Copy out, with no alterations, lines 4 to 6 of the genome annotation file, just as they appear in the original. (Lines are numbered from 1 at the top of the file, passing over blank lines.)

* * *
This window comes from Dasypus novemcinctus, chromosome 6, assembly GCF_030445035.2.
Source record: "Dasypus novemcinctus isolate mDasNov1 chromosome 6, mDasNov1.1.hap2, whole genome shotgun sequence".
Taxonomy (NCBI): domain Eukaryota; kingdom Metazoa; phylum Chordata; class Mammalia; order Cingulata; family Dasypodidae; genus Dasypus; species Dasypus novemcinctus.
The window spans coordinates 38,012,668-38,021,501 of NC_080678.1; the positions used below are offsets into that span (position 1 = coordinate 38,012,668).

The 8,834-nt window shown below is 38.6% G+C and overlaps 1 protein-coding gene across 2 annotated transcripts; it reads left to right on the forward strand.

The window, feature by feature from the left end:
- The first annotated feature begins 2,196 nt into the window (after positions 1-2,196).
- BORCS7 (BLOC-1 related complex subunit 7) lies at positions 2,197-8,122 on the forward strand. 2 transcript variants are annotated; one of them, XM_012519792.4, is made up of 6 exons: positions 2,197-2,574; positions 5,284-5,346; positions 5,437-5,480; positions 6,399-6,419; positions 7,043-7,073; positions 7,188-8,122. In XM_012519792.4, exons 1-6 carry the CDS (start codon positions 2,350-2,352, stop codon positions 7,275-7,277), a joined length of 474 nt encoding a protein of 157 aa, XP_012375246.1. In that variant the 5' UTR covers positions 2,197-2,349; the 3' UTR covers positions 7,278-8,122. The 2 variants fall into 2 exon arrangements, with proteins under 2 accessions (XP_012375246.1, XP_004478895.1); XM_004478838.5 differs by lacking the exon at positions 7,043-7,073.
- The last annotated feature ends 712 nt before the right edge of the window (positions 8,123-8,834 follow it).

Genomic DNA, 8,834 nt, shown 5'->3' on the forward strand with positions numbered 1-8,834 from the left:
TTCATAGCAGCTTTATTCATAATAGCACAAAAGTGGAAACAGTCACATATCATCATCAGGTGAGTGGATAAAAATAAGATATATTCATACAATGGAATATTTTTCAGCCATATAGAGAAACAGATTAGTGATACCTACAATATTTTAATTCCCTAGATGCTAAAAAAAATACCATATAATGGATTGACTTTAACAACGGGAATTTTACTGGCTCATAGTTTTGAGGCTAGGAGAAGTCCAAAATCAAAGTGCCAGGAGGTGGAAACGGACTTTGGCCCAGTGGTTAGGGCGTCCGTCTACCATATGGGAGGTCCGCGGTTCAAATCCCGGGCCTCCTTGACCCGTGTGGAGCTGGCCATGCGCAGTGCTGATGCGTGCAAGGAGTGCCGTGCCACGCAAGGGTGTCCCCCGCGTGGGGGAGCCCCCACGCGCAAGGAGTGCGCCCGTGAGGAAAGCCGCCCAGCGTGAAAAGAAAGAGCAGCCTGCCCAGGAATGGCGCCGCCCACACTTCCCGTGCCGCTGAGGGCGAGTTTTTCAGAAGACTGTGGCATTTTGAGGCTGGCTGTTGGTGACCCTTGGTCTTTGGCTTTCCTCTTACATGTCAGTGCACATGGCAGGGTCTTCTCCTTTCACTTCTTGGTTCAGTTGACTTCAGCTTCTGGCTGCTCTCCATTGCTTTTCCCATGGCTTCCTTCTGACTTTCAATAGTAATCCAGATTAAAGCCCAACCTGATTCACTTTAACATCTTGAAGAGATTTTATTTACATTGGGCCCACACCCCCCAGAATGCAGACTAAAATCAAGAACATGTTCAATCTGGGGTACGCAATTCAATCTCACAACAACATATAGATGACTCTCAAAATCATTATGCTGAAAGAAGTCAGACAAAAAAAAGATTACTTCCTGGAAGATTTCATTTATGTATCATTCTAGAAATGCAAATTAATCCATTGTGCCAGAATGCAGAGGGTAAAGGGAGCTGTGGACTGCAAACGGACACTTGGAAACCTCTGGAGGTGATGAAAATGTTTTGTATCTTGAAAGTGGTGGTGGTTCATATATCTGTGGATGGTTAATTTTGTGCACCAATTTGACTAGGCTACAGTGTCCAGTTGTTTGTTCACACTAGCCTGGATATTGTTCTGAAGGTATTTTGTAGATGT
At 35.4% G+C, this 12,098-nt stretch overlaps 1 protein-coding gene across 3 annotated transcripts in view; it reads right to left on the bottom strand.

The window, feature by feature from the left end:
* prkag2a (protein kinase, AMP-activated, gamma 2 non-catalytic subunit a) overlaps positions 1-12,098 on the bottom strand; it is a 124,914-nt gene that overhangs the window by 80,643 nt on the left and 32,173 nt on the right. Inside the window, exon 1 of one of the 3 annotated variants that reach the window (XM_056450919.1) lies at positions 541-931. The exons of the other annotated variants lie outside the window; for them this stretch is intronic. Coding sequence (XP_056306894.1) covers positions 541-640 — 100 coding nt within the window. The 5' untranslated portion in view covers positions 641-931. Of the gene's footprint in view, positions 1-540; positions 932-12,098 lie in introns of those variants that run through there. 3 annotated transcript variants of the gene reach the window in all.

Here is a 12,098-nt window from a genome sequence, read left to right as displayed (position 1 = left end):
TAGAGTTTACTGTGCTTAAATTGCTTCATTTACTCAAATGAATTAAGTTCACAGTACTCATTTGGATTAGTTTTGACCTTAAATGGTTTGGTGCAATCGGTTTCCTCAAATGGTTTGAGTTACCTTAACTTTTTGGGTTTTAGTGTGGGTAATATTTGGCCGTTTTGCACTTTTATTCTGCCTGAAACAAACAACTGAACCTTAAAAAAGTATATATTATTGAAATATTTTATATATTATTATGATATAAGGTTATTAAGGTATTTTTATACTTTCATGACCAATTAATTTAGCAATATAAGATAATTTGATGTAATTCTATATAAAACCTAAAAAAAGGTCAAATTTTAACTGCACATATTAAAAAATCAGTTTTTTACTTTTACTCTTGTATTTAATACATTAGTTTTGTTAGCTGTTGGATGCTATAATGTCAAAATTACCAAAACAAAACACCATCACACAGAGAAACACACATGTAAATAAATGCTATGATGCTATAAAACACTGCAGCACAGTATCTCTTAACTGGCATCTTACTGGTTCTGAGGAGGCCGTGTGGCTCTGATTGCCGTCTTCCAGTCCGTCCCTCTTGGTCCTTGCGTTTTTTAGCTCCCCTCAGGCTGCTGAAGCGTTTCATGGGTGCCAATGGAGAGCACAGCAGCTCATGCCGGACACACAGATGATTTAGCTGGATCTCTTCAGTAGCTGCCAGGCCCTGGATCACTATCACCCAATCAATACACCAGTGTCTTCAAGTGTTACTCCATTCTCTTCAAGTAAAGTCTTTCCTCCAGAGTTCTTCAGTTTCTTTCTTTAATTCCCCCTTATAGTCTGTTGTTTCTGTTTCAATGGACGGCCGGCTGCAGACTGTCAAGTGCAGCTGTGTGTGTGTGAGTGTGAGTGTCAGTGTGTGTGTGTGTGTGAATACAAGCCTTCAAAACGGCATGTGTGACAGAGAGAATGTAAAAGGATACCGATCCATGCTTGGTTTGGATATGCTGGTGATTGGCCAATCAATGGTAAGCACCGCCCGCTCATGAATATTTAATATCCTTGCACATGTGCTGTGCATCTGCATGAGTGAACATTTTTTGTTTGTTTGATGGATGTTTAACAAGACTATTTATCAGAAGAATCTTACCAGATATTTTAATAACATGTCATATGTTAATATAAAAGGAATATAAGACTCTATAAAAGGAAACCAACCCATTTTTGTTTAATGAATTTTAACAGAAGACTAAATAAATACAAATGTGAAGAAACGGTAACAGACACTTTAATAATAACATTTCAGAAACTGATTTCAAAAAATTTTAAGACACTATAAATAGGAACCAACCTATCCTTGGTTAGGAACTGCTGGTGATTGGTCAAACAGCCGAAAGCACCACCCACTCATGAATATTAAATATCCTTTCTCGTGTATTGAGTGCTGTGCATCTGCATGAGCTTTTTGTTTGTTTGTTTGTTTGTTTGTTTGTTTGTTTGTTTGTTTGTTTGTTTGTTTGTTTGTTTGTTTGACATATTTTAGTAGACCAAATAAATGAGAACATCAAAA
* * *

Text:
The window spans coordinates 38,012,668-38,021,501 of NC_080678.1; the positions used below are offsets into that span (position 1 = coordinate 38,012,668).

The 8,834-nt window shown below is 38.6% G+C and overlaps 1 protein-coding gene across 2 annotated transcripts; it reads left to right on the forward strand.

The window, feature by feature from the left end: